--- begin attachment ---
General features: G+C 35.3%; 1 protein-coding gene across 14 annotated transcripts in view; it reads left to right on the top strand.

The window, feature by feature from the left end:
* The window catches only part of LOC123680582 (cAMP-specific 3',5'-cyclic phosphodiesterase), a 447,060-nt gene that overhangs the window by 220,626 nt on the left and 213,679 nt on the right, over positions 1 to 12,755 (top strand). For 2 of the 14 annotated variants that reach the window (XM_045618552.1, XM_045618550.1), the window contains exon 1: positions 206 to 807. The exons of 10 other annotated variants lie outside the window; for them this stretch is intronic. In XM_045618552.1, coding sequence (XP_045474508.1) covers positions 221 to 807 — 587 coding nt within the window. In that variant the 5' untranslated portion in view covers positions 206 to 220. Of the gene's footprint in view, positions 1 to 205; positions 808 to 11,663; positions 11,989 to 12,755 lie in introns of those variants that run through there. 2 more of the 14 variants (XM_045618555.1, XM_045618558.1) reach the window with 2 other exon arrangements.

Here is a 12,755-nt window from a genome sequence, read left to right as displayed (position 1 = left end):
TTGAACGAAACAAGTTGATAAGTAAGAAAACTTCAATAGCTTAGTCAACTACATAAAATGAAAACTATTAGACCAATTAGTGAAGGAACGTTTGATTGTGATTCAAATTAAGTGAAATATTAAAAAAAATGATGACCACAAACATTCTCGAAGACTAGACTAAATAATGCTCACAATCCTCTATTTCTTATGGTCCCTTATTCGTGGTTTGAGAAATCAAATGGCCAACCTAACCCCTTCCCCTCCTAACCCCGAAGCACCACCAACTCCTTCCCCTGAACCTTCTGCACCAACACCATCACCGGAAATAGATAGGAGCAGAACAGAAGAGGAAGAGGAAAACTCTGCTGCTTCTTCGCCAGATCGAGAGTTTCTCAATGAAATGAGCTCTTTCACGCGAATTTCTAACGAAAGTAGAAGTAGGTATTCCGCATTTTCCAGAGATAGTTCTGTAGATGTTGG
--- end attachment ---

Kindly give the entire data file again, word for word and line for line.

General features: G+C 35.3%; 1 protein-coding gene across 14 annotated transcripts in view; it reads left to right on the top strand.

The window, feature by feature from the left end:
* The window catches only part of LOC123680582 (cAMP-specific 3',5'-cyclic phosphodiesterase), a 447,060-nt gene that overhangs the window by 220,626 nt on the left and 213,679 nt on the right, over positions 1 to 12,755 (top strand). For 2 of the 14 annotated variants that reach the window (XM_045618552.1, XM_045618550.1), the window contains exon 1: positions 206 to 807. The exons of 10 other annotated variants lie outside the window; for them this stretch is intronic. In XM_045618552.1, coding sequence (XP_045474508.1) covers positions 221 to 807 — 587 coding nt within the window. In that variant the 5' untranslated portion in view covers positions 206 to 220. Of the gene's footprint in view, positions 1 to 205; positions 808 to 11,663; positions 11,989 to 12,755 lie in introns of those variants that run through there. 2 more of the 14 variants (XM_045618555.1, XM_045618558.1) reach the window with 2 other exon arrangements.

Here is a 12,755-nt window from a genome sequence, read left to right as displayed (position 1 = left end):
TTGAACGAAACAAGTTGATAAGTAAGAAAACTTCAATAGCTTAGTCAACTACATAAAATGAAAACTATTAGACCAATTAGTGAAGGAACGTTTGATTGTGATTCAAATTAAGTGAAATATTAAAAAAAATGATGACCACAAACATTCTCGAAGACTAGACTAAATAATGCTCACAATCCTCTATTTCTTATGGTCCCTTATTCGTGGTTTGAGAAATCAAATGGCCAACCTAACCCCTTCCCCTCCTAACCCCGAAGCACCACCAACTCCTTCCCCTGAACCTTCTGCACCAACACCATCACCGGAAATAGATAGGAGCAGAACAGAAGAGGAAGAGGAAAACTCTGCTGCTTCTTCGCCAGATCGAGAGTTTCTCAATGAAATGAGCTCTTTCACGCGAATTTCTAACGAAAGTAGAAGTAGGTATTCCGCATTTTCCAGAGATAGTTCTGTAGATGTTGG